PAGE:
by Eva Kappas, Guest Writer
My name is Eva and I’m fifteen years old. Every 4th of July since I was little, my family and I have gone down to southern Missouri, where we have a lot of relatives. There’s a tiny cabin there that my grandmother lived in when she was little that sits right on the bank of a river. Every year, my cousins and brothers and I float down the river, make s’mores and play soccer in the dewy grass. My brothers and cousins like to catch fish and throw them back into the river from a dock that has been flooded, repaired and rebuilt many times.
Because like all rivers, the river floods when it rains, and it washes up over the dock. But each year the rain gets a little bit stronger, and the dock goes from getting damaged to completely uprooted. I don’t want to see the water become more acidic, the algae bloom, or fish die, as will inevitably happen as a result of climate change. But my generation will be dealing with the effects of today’s pollution.
Other weather has gotten more intense, too, like the tornadoes barreling down tornado alley. I was eight when the Joplin tornado leveled my great-grandmother’s house. I remember driving past the piles of splintered wooden beams, crushed living room couches with the stuffing spilling out, and the occasional tricycle peeking out of the rubble.
I am choosing to fight for a livable future for my family,
and for the beautiful spaces that still exist on this planet. I am also choosing
to fight for good jobs and an equitable future, because my experience still
pales in comparison to others’ reality in the face of the climate crisis.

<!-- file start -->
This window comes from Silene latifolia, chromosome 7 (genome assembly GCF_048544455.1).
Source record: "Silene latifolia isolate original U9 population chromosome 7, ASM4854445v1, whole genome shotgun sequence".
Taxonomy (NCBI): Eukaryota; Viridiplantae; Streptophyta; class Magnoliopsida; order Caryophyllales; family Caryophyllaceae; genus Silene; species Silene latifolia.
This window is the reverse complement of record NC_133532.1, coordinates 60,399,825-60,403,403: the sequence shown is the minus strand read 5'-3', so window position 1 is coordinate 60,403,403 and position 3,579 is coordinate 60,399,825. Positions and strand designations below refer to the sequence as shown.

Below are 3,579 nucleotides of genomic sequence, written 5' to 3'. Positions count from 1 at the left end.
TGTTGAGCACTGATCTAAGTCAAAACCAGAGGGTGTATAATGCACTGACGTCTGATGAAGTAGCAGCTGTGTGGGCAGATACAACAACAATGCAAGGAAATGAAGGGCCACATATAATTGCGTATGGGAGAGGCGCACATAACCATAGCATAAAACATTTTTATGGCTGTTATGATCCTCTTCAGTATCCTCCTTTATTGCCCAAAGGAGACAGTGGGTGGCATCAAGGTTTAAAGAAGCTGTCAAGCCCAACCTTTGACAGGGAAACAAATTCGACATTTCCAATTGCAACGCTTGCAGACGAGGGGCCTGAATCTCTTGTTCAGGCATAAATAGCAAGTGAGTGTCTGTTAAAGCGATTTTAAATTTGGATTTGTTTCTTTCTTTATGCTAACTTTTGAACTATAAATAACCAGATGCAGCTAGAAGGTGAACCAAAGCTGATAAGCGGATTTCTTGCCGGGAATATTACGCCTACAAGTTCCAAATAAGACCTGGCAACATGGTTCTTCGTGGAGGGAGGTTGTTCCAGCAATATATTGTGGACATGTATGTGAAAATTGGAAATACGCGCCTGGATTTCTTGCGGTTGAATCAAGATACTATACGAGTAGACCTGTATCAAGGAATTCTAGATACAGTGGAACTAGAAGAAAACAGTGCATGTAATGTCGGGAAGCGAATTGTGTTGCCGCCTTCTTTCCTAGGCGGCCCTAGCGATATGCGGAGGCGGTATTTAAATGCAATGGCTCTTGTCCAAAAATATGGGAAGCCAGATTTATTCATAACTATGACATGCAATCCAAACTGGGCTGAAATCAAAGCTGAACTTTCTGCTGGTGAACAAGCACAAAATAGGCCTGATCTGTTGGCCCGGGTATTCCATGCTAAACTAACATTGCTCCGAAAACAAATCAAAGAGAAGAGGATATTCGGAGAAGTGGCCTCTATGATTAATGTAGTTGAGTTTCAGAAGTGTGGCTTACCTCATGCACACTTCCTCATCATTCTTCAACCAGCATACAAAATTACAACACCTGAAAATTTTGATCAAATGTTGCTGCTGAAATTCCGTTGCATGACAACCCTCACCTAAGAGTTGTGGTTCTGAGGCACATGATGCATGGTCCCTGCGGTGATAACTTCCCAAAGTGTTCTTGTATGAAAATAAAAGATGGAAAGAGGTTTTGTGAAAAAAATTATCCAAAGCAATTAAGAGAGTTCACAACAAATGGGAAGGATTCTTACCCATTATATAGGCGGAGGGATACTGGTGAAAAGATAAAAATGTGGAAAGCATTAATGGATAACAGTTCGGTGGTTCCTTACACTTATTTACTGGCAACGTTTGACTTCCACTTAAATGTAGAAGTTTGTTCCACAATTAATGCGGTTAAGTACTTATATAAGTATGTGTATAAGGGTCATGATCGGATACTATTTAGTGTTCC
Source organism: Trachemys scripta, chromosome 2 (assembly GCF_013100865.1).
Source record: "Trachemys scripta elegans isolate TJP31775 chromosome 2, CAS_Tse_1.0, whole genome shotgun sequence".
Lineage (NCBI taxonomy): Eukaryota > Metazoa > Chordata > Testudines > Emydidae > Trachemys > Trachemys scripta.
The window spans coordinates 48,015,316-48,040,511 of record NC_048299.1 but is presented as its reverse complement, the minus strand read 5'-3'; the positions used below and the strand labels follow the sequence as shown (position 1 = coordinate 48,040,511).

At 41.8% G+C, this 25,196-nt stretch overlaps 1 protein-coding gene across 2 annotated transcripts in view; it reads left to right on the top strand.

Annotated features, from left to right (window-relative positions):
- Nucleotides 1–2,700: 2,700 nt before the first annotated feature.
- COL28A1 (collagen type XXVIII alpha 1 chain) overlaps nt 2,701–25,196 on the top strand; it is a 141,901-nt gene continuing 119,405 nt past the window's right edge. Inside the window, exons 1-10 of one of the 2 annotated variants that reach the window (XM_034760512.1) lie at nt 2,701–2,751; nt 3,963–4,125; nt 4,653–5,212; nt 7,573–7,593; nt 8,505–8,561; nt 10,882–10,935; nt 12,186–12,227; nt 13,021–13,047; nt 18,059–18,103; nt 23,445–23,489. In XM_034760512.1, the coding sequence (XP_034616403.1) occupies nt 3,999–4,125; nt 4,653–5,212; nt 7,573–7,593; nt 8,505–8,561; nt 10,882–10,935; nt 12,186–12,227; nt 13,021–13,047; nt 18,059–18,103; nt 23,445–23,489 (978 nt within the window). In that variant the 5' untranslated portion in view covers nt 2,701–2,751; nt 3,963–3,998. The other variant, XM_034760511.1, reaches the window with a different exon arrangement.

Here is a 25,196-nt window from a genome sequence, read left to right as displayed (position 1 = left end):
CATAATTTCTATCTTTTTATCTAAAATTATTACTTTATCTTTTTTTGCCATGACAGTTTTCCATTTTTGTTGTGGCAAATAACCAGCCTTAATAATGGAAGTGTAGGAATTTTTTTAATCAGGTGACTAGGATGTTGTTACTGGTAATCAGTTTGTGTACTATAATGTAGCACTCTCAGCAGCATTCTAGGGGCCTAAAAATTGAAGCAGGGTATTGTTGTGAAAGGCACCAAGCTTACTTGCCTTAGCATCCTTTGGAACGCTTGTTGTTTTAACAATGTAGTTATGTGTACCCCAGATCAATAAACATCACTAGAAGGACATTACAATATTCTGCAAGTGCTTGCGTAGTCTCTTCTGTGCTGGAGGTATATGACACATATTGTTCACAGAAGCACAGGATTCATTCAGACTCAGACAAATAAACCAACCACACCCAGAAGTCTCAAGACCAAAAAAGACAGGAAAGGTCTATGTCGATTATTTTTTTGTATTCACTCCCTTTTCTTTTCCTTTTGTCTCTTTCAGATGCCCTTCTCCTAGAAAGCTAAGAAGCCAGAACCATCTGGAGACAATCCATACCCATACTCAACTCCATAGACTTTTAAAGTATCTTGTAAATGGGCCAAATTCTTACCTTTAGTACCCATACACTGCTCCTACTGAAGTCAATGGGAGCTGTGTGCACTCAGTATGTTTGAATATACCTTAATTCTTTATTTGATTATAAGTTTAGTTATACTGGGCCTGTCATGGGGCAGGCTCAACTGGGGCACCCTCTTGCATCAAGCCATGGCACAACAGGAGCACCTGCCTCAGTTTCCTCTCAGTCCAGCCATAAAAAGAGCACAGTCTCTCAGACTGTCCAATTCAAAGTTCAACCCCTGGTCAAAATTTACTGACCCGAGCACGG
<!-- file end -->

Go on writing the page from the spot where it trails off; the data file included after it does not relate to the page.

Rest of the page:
I am not a part of a frontline community. I have never had to wonder where my next meal was coming from, or drink lead-contaminated tap water — which is why I have all the more responsibility to make a change. We aren’t just fighting for ourselves, we’re fighting for the planet. And it’s easier to let it go. It’s easier to say, “oh, climate change is someone else’s problem.” But action is crucial. For refugees forced to flee their homes from rising sea levels, for the bees that are the backbone of our ecosystem, for brilliantly colored coral reefs and for everyone who breathes the oxygen of the Amazon and drinks what freshwater we have left. But in order to sustain this ecosystem, and support the people who have already suffered the most from the climate crisis, we need changes that will last.
The change starts with you. The greatest power we are afforded in this country is the power to vote, so use it. Making clean energy options available for households and institutions and sourcing government utilities from clean energy are the first steps to a carbon-neutral state. We need measures to promote the use of clean energy and to phase out the fossil fuels that are blackening our skies and suffocating our ecosystem. This is an emergency, and we have to act like it.
I know you all know we need to take these steps. So now I turn to our policy makers: Politicians: Will you continue to stall while our generation dies, or will you choose to lead with courage, and do what is right to protect our country and our future? If we can make this choice — if our politicians will join us in making this choice — then we have a chance at saving the people and places that we love. We have a chance at stopping climate change.